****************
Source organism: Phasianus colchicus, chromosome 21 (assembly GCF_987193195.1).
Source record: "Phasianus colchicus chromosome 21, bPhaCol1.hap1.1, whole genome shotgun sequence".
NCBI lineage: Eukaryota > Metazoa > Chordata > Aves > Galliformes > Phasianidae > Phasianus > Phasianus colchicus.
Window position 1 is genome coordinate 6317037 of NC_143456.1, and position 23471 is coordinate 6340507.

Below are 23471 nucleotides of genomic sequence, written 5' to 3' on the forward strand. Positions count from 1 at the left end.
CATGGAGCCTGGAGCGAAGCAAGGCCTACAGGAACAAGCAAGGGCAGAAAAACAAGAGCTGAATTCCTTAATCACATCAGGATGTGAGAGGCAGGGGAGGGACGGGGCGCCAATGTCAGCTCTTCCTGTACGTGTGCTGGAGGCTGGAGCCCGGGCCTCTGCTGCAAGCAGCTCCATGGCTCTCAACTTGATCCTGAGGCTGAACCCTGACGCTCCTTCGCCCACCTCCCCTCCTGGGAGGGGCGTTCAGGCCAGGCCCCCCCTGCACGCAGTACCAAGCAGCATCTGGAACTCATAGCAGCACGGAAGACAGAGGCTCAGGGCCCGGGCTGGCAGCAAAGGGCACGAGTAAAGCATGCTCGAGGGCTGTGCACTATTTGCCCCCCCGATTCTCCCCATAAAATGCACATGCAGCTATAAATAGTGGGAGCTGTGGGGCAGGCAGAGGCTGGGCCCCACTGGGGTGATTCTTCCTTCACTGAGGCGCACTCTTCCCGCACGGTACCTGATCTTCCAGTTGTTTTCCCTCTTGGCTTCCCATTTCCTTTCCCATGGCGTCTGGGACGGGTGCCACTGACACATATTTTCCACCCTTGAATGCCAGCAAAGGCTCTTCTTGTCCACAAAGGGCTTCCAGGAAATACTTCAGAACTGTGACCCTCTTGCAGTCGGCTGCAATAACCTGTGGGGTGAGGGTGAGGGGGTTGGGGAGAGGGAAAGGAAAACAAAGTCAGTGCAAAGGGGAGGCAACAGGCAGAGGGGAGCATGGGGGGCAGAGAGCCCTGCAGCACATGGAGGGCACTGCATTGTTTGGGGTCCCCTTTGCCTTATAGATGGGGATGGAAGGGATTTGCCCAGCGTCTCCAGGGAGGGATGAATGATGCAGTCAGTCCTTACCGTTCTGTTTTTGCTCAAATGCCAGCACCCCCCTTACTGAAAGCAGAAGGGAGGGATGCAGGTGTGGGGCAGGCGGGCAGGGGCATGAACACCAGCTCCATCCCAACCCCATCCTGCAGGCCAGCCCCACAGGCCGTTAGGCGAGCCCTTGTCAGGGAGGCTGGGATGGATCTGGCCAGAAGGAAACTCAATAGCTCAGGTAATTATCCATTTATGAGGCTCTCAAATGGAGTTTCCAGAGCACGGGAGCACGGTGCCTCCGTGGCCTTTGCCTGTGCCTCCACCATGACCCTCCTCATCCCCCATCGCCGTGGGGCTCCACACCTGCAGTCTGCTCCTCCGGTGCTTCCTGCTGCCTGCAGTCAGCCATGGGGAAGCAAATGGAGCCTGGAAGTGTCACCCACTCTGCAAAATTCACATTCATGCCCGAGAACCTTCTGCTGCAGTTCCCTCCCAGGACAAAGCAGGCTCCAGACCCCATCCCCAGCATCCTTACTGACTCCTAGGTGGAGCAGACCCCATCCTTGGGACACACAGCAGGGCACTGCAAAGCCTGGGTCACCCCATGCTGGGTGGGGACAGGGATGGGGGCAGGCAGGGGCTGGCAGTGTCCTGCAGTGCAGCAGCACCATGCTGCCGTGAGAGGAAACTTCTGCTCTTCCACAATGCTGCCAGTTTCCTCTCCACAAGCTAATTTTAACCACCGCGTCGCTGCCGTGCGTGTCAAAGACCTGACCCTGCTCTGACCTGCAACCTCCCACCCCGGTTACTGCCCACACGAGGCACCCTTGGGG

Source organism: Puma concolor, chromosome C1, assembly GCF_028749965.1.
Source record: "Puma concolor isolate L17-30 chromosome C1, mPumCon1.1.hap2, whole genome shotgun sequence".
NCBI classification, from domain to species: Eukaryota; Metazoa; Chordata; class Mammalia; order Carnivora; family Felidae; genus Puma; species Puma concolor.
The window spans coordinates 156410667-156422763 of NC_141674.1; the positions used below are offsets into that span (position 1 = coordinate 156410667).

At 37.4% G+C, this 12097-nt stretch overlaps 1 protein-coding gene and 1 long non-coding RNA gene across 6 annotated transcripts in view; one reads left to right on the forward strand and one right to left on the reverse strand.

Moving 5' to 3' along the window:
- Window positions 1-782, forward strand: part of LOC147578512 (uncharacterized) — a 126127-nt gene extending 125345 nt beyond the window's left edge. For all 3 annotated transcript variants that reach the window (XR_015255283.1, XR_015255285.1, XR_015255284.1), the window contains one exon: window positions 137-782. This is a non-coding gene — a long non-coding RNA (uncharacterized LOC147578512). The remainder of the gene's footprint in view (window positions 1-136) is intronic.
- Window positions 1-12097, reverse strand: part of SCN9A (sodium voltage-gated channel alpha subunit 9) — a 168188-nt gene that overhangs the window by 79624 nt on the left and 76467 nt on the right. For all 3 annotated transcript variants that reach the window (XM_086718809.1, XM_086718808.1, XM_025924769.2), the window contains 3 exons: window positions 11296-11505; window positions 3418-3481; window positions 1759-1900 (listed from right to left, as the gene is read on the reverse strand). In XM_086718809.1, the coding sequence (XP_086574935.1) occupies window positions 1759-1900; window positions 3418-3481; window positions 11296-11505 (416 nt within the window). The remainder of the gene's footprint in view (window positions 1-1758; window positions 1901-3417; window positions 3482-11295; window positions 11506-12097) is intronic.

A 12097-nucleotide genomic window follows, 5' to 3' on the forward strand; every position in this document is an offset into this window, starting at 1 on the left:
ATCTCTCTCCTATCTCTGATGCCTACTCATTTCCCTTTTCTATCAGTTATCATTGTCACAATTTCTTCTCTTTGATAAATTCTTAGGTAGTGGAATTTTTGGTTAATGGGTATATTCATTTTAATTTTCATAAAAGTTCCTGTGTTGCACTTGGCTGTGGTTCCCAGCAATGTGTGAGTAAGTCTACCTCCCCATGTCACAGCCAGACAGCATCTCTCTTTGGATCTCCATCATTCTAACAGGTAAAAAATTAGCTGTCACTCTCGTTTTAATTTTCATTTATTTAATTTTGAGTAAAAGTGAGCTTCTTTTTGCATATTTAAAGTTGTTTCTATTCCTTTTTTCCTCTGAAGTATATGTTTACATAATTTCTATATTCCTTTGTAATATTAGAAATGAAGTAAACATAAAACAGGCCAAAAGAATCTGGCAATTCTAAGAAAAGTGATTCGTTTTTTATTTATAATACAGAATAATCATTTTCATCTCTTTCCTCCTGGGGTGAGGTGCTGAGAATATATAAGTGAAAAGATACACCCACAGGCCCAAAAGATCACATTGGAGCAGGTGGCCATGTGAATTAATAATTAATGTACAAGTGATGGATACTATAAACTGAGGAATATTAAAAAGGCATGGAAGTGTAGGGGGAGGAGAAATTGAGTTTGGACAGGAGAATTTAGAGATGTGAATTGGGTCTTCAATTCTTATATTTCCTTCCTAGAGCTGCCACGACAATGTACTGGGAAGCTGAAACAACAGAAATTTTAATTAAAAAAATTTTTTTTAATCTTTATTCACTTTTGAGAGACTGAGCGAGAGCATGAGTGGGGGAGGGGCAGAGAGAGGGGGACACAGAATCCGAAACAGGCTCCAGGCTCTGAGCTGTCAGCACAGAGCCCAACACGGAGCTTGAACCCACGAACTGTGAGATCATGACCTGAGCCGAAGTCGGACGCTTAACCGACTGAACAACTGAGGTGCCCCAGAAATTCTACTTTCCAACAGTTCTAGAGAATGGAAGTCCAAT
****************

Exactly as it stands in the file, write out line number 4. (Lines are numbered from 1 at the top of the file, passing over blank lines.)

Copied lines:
Window position 1 is genome coordinate 6317037 of NC_143456.1, and position 23471 is coordinate 6340507.